who never stayed true to God.

9-16 The Ephraimites, armed to the teeth,
    ran off when the battle began.
They were cowards to God’s Covenant,
    refused to walk by his Word.
They forgot what he had done—
    marvels he’d done right before their eyes.
He performed miracles in plain sight of their parents
    in Egypt, out on the fields of Zoan.
He split the Sea and they walked right through it;
    he piled the waters to the right and the left.
He led them by day with a cloud,
    led them all the night long with a fiery torch.
He split rocks in the wilderness,
    gave them all they could drink from underground springs;
He made creeks flow out from sheer rock,
    and water pour out like a river.

17-20 All they did was sin even more,
    rebel in the desert against the High God.
They tried to get their own way with God,
    clamored for favors, for special attention.
They whined like spoiled children,
    “Why can’t God give us a decent meal in this desert?
Sure, he struck the rock and the water flowed,
    creeks cascaded from the rock.
But how about some fresh-baked bread?
    How about a nice cut of meat?”

21-31 When God heard that, he was furious—
    his anger flared against Jacob,
    he lost his temper with Israel.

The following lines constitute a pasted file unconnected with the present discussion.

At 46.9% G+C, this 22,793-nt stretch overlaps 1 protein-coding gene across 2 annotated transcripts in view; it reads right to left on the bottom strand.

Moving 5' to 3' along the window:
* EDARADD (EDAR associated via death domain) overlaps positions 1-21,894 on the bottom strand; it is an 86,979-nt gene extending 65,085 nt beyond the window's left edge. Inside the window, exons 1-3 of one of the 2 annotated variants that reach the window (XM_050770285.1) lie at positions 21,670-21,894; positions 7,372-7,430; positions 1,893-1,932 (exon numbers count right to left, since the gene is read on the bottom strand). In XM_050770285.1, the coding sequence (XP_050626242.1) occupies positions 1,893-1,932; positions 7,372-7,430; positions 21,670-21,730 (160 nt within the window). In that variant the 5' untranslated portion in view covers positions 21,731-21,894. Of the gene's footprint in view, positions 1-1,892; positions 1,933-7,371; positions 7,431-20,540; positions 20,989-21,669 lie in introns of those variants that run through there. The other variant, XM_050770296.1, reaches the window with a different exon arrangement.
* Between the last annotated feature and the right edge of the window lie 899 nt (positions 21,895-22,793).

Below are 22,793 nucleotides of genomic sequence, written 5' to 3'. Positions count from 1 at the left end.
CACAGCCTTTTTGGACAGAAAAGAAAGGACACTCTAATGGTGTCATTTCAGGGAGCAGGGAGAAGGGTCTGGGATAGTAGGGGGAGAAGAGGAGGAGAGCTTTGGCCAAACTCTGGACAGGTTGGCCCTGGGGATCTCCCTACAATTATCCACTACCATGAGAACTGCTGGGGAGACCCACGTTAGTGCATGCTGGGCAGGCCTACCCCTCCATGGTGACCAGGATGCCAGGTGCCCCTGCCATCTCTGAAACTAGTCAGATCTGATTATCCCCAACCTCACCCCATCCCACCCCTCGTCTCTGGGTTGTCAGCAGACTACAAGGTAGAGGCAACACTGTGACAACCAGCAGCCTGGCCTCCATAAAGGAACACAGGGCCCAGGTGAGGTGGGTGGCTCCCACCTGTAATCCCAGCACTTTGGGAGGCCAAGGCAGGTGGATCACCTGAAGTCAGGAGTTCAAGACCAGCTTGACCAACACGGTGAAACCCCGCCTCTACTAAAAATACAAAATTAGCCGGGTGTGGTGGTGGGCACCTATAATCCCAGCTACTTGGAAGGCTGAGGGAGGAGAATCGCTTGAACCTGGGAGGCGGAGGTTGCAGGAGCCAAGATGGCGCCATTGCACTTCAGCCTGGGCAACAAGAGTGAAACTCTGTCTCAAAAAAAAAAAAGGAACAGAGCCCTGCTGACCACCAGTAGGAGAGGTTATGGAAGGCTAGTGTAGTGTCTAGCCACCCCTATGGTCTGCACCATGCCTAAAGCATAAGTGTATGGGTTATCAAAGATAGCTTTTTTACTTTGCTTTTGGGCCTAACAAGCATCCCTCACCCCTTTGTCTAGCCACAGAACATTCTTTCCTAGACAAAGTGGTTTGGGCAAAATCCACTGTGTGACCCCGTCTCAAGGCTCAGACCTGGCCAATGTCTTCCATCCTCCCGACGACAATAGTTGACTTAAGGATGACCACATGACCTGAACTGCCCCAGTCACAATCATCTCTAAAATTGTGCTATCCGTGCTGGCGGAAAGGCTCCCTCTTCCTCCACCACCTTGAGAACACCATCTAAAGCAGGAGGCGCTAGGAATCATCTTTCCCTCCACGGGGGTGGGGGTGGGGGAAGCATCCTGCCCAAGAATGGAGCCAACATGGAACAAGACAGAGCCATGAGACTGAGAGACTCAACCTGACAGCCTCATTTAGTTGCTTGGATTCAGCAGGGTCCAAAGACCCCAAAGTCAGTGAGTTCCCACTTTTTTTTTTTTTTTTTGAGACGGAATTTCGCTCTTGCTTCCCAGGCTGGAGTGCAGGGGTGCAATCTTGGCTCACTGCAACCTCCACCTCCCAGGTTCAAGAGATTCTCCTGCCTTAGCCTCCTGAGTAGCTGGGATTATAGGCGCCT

It was clear they didn’t believe God,
    had no intention of trusting in his help.
But God helped them anyway, commanded the clouds
    and gave orders that opened the gates of heaven.
He rained down showers of manna to eat,
    he gave them the Bread of Heaven.
They ate the bread of the mighty angels;
    he sent them all the food they could eat.
He let East Wind break loose from the skies,
    gave a strong push to South Wind.
This time it was birds that rained down—
    succulent birds, an abundance of birds.
He aimed them right for the center of their camp;
    all round their tents there were birds.
They ate and had their fill;
    he handed them everything they craved on a platter.
But their greed knew no bounds;
    they stuffed their mouths with more and more.
Finally, God was fed up, his anger erupted—
    he cut down their brightest and best,
    he laid low Israel’s finest young men.

32-37 And—can you believe it?—they kept right on sinning;
    all those wonders and they still wouldn’t believe!
So their lives dribbled off to nothing—
    nothing to show for their lives but a ghost town.
When he cut them down, they came running for help;
    they turned and pled for mercy.
They gave witness that God was their rock,
    that High God was their redeemer,
But they didn’t mean a word of it;
    they lied through their teeth the whole time.
They could not have cared less about him,
    wanted nothing to do with his Covenant.

38-55 And God? Compassionate!
    Forgave the sin! Didn’t destroy!
Over and over he reined in his anger,
    restrained his considerable wrath.
He knew what they were made of;
    he knew there wasn’t much to them,
How often in the desert they had spurned him,